December 17, 2017

Bankruptcy Without an Attorney

Lincoln said “The man who represents himself has a fool for a client”

Unfortunately for those in financial hardship, filing for bankruptcy protection isn’t free.  Too often, I counsel people who need bankruptcy protection who haven’t saved the money for the court costs or attorney fees. And sometimes, I meet with new clients who may have been able to save a troubled business if they’d just gotten some legal advice earlier rather than later. This is usually because they have tried valiantly to pay their debts at any cost, instead of saving the money for bankruptcy protection or other legal help with their financial problems.

If these folks would have come in for a free bankruptcy counseling session I could have advised them how to conduct their financial affairs in order to best protect themselves, their families, their employees, and their financial future.

Individuals who are truly without financial resources may be eligible for bankruptcy assistance through Legal Aid of North Carolina.

Self-representation in bankruptcy

Corporations and partnerships filing a bankruptcy case must be represented by an attorney while individuals may represent themselves in bankruptcy court.  The US Courts website offers resources and a great deal of caution for those who pursue that path.

It is very important that a bankruptcy case be filed and handled correctly. The rules are very technical, and a misstep may affect a debtor’s rights. For example, a debtor whose case is dismissed for failure to file a required document, such as a credit counseling certificate, may lose the right to file another case or lose protections in a later case, including the benefit of the automatic stay. Bankruptcy has long-term financial and legal consequences – hiring a competent attorney is strongly recommended.  ~US Courts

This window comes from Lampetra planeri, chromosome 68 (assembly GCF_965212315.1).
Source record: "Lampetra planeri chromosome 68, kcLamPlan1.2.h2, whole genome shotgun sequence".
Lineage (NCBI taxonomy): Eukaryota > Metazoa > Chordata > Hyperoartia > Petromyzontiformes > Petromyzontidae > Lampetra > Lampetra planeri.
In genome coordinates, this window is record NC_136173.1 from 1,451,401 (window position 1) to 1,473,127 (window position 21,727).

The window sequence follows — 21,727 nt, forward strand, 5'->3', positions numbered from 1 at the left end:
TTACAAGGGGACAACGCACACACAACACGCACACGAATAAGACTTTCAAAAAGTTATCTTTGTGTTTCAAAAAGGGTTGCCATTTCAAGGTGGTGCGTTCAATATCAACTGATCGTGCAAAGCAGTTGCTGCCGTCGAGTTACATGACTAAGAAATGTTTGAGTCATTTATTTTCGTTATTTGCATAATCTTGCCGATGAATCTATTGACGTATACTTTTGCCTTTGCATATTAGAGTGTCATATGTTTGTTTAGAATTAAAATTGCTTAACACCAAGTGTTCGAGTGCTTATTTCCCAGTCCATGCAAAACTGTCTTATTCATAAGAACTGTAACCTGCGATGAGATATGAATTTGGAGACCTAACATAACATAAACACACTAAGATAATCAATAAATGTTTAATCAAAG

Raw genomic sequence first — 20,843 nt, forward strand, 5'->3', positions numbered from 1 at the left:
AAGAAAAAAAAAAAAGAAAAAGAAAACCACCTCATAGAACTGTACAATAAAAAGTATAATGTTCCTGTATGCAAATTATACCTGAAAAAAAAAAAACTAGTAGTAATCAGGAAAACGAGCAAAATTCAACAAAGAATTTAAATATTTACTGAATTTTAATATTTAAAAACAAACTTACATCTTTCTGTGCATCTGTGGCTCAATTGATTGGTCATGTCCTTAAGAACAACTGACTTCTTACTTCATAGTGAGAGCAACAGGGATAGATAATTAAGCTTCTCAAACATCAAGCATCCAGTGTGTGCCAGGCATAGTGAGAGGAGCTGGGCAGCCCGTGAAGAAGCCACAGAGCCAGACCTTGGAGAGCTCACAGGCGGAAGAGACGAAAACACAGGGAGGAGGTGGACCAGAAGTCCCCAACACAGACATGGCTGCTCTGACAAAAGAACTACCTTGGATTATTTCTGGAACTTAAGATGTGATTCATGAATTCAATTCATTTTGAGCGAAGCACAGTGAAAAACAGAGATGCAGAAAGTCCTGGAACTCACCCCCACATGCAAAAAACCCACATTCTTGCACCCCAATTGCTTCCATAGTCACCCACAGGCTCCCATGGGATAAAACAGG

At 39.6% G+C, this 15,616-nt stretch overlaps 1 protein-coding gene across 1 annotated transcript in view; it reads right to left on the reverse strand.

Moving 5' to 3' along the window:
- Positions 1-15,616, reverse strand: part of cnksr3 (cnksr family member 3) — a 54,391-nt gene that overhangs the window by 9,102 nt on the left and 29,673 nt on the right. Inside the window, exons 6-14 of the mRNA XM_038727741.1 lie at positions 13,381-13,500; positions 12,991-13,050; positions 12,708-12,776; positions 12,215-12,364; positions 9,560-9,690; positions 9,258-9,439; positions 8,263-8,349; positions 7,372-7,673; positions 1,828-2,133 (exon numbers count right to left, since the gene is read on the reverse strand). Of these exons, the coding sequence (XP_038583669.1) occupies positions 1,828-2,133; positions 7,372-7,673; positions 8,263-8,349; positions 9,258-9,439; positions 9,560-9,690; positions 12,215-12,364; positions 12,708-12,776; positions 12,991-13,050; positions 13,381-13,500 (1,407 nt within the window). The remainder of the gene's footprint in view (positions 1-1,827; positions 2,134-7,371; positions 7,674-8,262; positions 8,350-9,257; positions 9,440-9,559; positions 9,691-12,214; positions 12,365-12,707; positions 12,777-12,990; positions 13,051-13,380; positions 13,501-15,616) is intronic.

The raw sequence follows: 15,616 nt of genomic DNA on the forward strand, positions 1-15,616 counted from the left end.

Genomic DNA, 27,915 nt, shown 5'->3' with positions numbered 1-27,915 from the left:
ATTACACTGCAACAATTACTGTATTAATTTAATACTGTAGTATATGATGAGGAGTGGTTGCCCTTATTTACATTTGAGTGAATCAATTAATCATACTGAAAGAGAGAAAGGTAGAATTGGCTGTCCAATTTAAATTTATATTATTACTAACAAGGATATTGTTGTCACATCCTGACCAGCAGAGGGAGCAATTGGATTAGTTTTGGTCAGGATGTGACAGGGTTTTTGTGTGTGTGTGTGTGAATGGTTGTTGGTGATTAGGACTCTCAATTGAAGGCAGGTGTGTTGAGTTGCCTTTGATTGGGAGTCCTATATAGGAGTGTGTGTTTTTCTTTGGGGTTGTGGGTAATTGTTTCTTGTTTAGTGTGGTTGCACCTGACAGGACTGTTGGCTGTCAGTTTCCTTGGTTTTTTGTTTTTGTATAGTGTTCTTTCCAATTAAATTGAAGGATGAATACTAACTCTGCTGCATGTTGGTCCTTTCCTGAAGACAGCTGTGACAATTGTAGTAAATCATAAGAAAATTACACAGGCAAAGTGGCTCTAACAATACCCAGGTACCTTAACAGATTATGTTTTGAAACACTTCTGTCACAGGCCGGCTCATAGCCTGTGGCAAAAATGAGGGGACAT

Cheaper to do it right the first time than to clean it up afterwards

Individuals who file for bankruptcy protection without a lawyer do so at their own risk. I have been approached by several individuals who filed their own bankruptcy petition, without a lawyer, only to find that they have gotten themselves into hot water with their bankruptcy trustee or the bankruptcy judge. It is usually cheaper and easier to do things right in the first place than it is to hire an attorney to clean up a mess once it’s been made.

Just as troublesome are the cases in which a pro se (a non-attorney representing him or herself) debtor unwittingly files a bankruptcy case and loses assets.

[warning]Within the past few months, I observed a pro se debtor at the meeting of creditors who was questioned by the bankruptcy trustee about retirement funds that had been erroneously claimed as exempt. The pro se debtor obviously incorrectly assumed that cash saved for retirement was protected from creditors, when the fact is that only certain IRAs and ERISA-protected retirement funds are exempt. A consultation with a bankruptcy attorney would have saved this particular debtor tens of thousands of dollars.[/warning]

The risk of bankruptcy fraud

I wrote this article on bankruptcy fraud, which is a cautionary tale for those who would like to represent themselves in bankruptcy proceedings.  Here’s what the US Courts has to say on the matter:

Debtors must list all property and debts in their bankruptcy schedules. If a debt is not listed, it is possible the debt will not be discharged.

The judge can also deny the discharge of all debts if a debtor does something dishonest in connection with the bankruptcy case, such as destroying or hiding property, falsifying records, or lying. Individual bankruptcy cases are randomly audited to determine the accuracy, truthfulness, and completeness of the information that the debtor is required to provide. Please be aware that bankruptcy fraud is a crime.

Before you make a costly mistake, call my office for an initial bankruptcy counseling session. You will only pay for this consultation if you retain my services.

It is very important that a bankruptcy case be filed and handled correctly. The rules are very technical, and a misstep may affect a debtor’s rights. For example, a debtor whose case is dismissed for failure to file a required document, such as a credit counseling certificate, may lose the right to file another case or lose protections in a later case, including the benefit of the automatic stay.Bankruptcy has long-term financial and legal consequences – hiring a competent attorney is strongly recommended.